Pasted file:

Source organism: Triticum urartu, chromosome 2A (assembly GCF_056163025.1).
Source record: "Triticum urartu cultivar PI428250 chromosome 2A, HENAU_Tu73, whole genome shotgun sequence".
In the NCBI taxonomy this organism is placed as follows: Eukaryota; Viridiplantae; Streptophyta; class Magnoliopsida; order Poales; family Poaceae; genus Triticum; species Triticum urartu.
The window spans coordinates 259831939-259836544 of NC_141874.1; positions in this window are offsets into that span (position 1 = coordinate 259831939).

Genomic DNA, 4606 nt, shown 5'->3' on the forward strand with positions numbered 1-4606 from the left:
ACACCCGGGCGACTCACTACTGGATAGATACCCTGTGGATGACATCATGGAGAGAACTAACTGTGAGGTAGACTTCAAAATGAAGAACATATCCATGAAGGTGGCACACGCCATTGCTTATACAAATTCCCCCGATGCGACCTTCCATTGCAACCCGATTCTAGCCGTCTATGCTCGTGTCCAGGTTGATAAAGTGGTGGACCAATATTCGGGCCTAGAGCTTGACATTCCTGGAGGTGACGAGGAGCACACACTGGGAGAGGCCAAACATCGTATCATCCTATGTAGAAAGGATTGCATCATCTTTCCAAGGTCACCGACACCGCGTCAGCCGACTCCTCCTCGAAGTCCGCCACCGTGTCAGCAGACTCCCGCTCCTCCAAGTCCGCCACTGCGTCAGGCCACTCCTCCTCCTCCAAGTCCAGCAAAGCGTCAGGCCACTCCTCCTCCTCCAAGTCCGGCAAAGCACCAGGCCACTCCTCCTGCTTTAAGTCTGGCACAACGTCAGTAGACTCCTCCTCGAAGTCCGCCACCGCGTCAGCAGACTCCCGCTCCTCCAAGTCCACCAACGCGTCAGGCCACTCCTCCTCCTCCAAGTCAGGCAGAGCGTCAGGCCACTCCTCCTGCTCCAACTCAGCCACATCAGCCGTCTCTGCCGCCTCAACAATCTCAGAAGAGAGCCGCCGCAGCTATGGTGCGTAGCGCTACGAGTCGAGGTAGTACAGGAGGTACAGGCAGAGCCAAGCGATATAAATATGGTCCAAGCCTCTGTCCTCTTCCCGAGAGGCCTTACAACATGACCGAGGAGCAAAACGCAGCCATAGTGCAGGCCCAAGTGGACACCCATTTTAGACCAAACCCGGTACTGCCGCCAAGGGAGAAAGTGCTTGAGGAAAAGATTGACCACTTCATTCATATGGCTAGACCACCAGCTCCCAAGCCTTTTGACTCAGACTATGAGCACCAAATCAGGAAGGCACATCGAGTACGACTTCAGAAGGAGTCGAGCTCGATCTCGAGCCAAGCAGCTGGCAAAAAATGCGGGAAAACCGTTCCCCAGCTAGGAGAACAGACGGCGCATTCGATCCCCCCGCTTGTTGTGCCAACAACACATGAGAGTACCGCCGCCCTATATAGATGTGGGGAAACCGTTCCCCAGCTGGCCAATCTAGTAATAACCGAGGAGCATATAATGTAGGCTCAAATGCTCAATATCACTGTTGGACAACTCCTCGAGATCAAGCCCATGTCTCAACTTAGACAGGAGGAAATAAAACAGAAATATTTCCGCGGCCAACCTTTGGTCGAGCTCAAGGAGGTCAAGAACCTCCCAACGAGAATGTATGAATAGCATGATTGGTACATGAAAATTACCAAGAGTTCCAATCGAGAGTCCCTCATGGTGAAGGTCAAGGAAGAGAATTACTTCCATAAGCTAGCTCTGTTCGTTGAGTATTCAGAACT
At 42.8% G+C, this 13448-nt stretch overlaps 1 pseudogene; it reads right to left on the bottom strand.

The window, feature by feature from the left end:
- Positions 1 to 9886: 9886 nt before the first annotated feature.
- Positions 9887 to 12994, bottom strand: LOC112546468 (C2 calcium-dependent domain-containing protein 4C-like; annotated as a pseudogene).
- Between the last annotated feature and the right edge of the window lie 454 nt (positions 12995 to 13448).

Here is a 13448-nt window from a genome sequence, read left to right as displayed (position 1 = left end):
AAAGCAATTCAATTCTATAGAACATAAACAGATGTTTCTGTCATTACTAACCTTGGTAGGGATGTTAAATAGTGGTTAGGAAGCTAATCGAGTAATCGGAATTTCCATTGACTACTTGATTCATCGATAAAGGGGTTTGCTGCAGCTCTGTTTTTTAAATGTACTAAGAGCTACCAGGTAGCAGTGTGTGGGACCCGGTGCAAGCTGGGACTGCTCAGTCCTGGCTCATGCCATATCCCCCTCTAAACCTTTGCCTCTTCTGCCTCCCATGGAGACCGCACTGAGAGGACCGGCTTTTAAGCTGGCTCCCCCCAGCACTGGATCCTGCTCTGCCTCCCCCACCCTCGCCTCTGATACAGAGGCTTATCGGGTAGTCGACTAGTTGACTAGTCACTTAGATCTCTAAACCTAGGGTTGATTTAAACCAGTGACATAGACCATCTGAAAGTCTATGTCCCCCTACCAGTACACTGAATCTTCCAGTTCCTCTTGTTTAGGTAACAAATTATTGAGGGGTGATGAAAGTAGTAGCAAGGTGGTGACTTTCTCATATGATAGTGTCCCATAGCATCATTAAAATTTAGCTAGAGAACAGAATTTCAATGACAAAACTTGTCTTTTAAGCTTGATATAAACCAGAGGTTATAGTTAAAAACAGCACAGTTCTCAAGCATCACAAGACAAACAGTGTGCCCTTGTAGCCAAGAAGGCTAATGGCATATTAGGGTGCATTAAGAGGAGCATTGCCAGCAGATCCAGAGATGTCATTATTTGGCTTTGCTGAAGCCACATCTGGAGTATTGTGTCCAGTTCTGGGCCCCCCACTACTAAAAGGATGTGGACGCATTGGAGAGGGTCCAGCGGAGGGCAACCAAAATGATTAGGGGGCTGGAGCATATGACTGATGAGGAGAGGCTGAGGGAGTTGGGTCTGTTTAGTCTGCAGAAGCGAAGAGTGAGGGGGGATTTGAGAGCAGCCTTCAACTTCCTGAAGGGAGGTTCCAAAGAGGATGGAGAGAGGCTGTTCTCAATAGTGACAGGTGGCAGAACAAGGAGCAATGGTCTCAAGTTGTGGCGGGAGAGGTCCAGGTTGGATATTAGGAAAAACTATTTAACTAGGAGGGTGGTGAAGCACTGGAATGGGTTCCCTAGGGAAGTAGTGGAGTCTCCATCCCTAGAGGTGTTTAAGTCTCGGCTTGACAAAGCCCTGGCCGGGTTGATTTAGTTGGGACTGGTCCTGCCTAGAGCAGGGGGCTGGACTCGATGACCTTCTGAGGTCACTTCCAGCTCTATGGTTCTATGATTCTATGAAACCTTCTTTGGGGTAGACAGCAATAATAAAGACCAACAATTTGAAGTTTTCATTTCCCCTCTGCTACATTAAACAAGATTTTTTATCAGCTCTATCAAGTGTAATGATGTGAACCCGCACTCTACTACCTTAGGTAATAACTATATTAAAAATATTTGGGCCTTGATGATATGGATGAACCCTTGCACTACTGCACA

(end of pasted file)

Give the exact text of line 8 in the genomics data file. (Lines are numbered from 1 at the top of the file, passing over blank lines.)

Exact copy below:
The window, feature by feature from the left end: